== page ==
The Mussulman traditions are nearly all derived from the Talmudic writers, just as the history of Christ in the Koran is taken from the Apocryphal Gospels. The Koran follows the “Sepher Hajaschar” (Book of the Just) far more closely than the canonical Scriptures; and the “Sepher Hajaschar” is a storehouse of the Rabbinic tradition on the subject of the Patriarchs from Adam to Joshua.
The Jewish traditions are of various value. Some can be traced to their origin without fail. One class is derived from Persia, as, for instance, those of Asmodeus, the name of the demon being taken, along with his story, from Iranian sources. Another class springs from the Cabbalists, who, by permutation of the letters of avi name, formed the nuclei, so to speak, from which legends spread.
Another class, again, is due to the Rabbinic commentators, who, unable to allow for poetical periphrasis, insisted on literal interpretations, and then coined fables to explain them. Thus the saying of David, “Thou hast heard me from among the horns of the unicorns,” which signified that David was assisted by God in trouble, was taken quite literally by the Rabbis, and a story was invented to explain it.
Another class, again, is no doubt due to the exaggeration of Oriental imagery, just as that previously mentioned is due to the deficiency of the poetic fancy in certain Rabbis. Thus, imagination and defect of imagination, each contributed to add to the store.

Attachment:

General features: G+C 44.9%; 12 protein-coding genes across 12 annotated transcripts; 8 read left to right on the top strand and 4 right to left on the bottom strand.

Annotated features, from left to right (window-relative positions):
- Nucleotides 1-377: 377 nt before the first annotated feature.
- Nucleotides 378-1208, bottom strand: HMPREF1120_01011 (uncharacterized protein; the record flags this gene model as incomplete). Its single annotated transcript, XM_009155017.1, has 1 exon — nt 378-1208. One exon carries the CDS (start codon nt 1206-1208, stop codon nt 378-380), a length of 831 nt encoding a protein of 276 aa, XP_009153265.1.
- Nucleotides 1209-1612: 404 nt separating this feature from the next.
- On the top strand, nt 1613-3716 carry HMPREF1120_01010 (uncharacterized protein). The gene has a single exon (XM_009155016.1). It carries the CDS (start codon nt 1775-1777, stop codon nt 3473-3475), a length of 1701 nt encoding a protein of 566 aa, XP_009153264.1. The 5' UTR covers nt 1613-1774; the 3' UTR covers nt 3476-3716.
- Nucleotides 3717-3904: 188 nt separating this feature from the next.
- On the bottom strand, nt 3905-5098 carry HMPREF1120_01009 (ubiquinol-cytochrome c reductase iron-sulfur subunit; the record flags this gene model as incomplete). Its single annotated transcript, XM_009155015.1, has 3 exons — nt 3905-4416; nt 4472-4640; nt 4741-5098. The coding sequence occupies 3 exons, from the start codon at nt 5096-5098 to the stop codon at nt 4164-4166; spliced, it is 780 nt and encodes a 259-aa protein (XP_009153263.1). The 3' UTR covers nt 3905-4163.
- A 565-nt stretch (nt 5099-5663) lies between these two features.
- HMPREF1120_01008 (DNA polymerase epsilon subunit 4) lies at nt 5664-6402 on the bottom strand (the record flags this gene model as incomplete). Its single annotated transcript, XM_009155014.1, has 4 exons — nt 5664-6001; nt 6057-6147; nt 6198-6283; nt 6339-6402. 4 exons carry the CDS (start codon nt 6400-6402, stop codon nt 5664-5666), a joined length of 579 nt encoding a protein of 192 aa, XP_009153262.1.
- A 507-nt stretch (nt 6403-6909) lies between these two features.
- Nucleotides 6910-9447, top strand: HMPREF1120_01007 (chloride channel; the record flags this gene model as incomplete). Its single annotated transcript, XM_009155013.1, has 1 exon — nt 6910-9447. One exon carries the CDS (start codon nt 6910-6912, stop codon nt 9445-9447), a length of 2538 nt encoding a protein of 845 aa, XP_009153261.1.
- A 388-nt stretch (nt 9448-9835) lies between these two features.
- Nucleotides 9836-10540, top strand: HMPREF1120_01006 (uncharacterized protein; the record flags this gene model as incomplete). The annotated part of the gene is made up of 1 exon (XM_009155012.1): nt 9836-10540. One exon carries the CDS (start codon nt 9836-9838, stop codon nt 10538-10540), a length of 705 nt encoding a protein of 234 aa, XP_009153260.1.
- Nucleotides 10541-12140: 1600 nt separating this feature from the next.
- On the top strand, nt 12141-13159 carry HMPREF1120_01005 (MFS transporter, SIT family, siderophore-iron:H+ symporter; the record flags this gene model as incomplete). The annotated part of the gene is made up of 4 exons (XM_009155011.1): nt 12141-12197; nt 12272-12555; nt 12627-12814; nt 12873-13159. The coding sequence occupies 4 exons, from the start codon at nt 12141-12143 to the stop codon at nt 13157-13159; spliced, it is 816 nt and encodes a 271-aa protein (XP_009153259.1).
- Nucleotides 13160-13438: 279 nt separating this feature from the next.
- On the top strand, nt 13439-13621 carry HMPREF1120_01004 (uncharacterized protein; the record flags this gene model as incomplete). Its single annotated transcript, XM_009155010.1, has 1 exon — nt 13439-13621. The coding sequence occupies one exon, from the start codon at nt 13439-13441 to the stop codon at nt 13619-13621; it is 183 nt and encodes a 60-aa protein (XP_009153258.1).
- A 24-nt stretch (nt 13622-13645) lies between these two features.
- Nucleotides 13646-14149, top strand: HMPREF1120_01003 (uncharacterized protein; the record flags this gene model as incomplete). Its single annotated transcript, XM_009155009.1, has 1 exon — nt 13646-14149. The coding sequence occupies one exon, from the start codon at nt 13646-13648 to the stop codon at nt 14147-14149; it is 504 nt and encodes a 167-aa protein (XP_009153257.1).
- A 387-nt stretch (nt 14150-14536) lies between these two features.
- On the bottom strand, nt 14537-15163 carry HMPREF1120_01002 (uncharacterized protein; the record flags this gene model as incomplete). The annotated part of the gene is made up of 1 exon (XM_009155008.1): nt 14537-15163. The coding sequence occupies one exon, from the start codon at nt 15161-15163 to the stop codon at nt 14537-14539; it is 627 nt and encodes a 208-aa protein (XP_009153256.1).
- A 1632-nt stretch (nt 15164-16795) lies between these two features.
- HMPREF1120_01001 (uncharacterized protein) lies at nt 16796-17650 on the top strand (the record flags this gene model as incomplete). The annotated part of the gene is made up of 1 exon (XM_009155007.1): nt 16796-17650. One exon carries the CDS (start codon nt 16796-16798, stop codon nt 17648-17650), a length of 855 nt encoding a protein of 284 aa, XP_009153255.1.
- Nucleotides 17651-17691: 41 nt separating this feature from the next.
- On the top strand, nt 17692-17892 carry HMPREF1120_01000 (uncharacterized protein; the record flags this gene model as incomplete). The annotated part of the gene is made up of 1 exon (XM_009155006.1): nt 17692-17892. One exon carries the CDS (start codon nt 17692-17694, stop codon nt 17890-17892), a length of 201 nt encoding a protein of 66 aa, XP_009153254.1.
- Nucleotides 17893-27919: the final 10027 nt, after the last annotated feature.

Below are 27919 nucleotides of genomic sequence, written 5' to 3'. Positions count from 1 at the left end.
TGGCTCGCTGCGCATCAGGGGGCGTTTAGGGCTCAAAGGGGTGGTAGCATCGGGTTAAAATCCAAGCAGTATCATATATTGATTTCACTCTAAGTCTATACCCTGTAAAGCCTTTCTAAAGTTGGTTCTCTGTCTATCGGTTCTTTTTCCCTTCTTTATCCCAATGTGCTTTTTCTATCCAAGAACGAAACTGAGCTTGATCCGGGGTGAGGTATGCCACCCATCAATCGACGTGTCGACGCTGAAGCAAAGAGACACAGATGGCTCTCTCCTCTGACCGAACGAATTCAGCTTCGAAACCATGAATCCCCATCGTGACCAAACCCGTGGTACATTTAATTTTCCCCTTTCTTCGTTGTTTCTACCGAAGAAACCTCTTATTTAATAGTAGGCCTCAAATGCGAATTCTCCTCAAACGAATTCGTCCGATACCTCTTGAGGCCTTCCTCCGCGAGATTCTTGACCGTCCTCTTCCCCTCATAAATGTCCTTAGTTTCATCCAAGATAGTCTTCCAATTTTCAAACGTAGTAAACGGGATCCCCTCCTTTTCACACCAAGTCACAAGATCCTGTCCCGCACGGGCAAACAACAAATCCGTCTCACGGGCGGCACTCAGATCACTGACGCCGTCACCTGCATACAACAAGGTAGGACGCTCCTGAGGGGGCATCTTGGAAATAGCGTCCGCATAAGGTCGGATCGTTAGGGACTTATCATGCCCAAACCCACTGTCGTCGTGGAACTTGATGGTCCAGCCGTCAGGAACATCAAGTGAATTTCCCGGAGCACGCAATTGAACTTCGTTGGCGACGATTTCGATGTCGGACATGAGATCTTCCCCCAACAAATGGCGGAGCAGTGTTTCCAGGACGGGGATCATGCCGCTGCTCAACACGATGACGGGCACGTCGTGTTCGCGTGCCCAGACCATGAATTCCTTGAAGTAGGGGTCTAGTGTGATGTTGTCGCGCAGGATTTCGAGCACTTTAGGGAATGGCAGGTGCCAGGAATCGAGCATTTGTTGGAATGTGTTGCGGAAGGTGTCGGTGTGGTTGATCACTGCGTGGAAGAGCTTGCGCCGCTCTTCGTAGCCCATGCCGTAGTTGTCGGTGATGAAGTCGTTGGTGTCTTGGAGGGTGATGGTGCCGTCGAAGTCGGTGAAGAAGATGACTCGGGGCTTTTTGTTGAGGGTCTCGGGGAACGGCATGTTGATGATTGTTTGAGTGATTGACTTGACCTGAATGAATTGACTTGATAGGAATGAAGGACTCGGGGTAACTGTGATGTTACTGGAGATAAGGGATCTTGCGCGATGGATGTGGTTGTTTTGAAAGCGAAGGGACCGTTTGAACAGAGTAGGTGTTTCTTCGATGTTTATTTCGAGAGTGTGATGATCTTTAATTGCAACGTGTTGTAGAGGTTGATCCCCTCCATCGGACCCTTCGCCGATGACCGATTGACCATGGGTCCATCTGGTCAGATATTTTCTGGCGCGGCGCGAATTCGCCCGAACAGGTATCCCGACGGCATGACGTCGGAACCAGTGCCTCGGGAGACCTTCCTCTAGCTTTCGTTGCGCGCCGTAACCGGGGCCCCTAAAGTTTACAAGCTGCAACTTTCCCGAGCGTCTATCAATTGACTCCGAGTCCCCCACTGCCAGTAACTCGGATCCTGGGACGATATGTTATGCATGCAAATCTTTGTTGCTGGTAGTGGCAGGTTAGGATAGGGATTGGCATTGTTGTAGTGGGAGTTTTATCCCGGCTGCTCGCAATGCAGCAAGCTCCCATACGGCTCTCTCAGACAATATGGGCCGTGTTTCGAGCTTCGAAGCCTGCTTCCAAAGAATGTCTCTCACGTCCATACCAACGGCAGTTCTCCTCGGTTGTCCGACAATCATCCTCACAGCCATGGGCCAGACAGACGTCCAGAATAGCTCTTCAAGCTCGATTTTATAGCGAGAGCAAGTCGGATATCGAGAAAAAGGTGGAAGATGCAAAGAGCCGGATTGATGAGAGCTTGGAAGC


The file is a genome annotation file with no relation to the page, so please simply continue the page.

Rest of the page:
But when we have swept all these classes aside, there remains a residuum, small, no doubt, of genuine tradition. To this class, if I am not mistaken, belong the account of Lamech and his wives, and the story of the sacrifice of Isaac. In the latter instance, the type comes out far clearer in the Talmudic tradition that in the canonical Scriptures; and this can hardly have been the result of Jewish interpolation, knowing, as they did, that Christians pointed triumphantly to this type.
With regard to Jewish traditions, it is unfortunate that both Eisenmenger and Bartolocci, who collected many of them, were so prejudiced, so moved with violent animosity against the Rabbinic writers, that theyvii preserved only the grotesque, absurd, and indecent legends, and wholly passed over those—and there are many of them—which are redolent of poetry, and which contain an element of truth.
A certain curious interest attaches to these legends—at least, I think so; and, should they find favor with the public, this volume will be followed by another series on the legends connected with the New Testament characters.
The author is not aware of any existing collection of these legends, except that of M. Colin de Plancy, “Legendes de l’Ancien Testament,” Paris, 1861; but he has found this work of little or no use to him in composing his volume, as M. de Plancy gives no reference to authorities; and also, because nearly the whole of the contents are taken from D’Herbelot’s “Bibliothèque Orientale” and Migne’s “Dictionnaire des Apocryphes.”
To be continue in this ebook